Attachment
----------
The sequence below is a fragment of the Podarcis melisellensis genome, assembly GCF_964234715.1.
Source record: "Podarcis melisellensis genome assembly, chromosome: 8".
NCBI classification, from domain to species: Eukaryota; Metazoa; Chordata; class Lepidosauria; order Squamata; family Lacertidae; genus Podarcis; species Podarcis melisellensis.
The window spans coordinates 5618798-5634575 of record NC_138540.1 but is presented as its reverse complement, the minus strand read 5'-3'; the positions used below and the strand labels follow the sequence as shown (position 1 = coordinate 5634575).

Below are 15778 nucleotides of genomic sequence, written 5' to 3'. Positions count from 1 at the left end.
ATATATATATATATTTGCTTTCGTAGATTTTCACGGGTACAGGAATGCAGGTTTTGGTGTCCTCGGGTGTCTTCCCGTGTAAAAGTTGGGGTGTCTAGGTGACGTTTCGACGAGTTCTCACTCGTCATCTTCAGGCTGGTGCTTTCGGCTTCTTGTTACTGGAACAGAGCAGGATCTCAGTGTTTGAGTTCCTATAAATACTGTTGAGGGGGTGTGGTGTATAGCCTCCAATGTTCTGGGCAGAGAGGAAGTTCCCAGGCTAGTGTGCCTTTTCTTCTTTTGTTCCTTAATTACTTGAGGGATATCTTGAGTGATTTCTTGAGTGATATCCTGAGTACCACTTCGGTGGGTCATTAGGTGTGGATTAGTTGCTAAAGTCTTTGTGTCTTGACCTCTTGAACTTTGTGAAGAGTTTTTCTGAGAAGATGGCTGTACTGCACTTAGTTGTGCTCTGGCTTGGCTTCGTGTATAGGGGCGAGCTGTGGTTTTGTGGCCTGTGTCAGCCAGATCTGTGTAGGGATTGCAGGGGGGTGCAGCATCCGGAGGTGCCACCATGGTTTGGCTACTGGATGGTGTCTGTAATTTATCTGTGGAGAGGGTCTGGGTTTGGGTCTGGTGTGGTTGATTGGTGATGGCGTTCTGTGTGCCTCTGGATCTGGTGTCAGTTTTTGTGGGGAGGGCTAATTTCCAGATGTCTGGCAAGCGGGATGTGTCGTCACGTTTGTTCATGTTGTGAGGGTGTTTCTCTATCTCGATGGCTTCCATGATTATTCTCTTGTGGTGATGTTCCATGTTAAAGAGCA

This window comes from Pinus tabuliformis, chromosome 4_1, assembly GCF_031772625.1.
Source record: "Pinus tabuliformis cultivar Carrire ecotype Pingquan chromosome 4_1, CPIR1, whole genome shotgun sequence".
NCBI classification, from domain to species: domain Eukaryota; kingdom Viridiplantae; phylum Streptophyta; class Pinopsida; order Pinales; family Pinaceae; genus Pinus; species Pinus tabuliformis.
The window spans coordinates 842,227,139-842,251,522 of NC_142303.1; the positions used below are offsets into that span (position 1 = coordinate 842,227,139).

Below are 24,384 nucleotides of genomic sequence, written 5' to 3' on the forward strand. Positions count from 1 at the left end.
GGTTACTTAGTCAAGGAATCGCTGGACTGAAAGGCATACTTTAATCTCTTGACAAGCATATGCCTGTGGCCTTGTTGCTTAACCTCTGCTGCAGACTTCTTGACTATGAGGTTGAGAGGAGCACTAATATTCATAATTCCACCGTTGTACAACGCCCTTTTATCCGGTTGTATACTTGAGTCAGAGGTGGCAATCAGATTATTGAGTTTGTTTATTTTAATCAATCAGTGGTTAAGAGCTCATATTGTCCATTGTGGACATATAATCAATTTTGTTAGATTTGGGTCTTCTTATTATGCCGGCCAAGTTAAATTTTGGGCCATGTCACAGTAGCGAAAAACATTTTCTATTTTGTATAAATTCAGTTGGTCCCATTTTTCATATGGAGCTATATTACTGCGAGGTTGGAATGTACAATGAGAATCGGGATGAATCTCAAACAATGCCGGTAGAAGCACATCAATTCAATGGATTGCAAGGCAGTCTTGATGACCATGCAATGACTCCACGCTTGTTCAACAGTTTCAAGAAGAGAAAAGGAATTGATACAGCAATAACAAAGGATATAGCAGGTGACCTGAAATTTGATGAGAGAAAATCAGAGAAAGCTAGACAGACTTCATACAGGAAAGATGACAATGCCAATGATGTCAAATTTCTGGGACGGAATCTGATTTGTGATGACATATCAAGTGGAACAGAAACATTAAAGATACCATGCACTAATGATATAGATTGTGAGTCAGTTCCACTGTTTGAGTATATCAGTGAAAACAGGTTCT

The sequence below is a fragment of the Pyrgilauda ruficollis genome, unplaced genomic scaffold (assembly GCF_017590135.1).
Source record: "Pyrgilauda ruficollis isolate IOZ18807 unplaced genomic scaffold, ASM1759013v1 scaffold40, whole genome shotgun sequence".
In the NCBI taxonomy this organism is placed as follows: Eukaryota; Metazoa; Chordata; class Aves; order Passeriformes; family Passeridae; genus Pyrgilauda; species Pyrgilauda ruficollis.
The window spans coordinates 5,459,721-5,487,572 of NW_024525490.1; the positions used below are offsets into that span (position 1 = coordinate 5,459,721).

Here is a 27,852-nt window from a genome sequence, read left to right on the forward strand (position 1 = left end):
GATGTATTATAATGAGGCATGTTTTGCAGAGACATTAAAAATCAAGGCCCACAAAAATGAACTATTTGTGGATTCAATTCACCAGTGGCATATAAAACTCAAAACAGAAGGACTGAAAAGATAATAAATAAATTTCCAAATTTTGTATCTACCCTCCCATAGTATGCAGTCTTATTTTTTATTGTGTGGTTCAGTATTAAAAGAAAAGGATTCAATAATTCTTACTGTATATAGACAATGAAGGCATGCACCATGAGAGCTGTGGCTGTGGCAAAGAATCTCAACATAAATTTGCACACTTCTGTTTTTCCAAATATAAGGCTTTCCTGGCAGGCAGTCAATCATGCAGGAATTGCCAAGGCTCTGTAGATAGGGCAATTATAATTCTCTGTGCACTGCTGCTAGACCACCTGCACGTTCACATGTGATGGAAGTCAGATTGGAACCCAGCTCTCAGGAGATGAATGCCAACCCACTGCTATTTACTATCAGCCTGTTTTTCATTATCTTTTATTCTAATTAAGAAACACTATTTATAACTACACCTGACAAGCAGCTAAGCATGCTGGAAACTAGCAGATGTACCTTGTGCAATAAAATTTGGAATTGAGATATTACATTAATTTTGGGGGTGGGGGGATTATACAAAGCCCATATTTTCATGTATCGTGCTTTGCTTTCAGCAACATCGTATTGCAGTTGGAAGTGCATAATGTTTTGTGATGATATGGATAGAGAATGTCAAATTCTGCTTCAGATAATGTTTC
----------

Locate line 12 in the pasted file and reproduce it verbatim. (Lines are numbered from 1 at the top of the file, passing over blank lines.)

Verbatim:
GGTTACTTAGTCAAGGAATCGCTGGACTGAAAGGCATACTTTAATCTCTTGACAAGCATATGCCTGTGGCCTTGTTGCTTAACCTCTGCTGCAGACTTCTTGACTATGAGGTTGAGAGGAGCACTAATATTCATAATTCCACCGTTGTACAACGCCCTTTTATCCGGTTGTATACTTGAGTCAGAGGTGGCAATCAGATTATTGAGTTTGTTTATTTTAATCAATCAGTGGTTAAGAGCTCATATTGTCCATTGTGGACATATAATCAATTTTGTTAGATTTGGGTCTTCTTATTATGCCGGCCAAGTTAAATTTTGGGCCATGTCACAGTAGCGAAAAACATTTTCTATTTTGTATAAATTCAGTTGGTCCCATTTTTCATATGGAGCTATATTACTGCGAGGTTGGAATGTACAATGAGAATCGGGATGAATCTCAAACAATGCCGGTAGAAGCACATCAATTCAATGGATTGCAAGGCAGTCTTGATGACCATGCAATGACTCCACGCTTGTTCAACAGTTTCAAGAAGAGAAAAGGAATTGATACAGCAATAACAAAGGATATAGCAGGTGACCTGAAATTTGATGAGAGAAAATCAGAGAAAGCTAGACAGACTTCATACAGGAAAGATGACAATGCCAATGATGTCAAATTTCTGGGACGGAATCTGATTTGTGATGACATATCAAGTGGAACAGAAACATTAAAGATACCATGCACTAATGATATAGATTGTGAGTCAGTTCCACTGTTTGAGTATATCAGTGAAAACAGGTTCT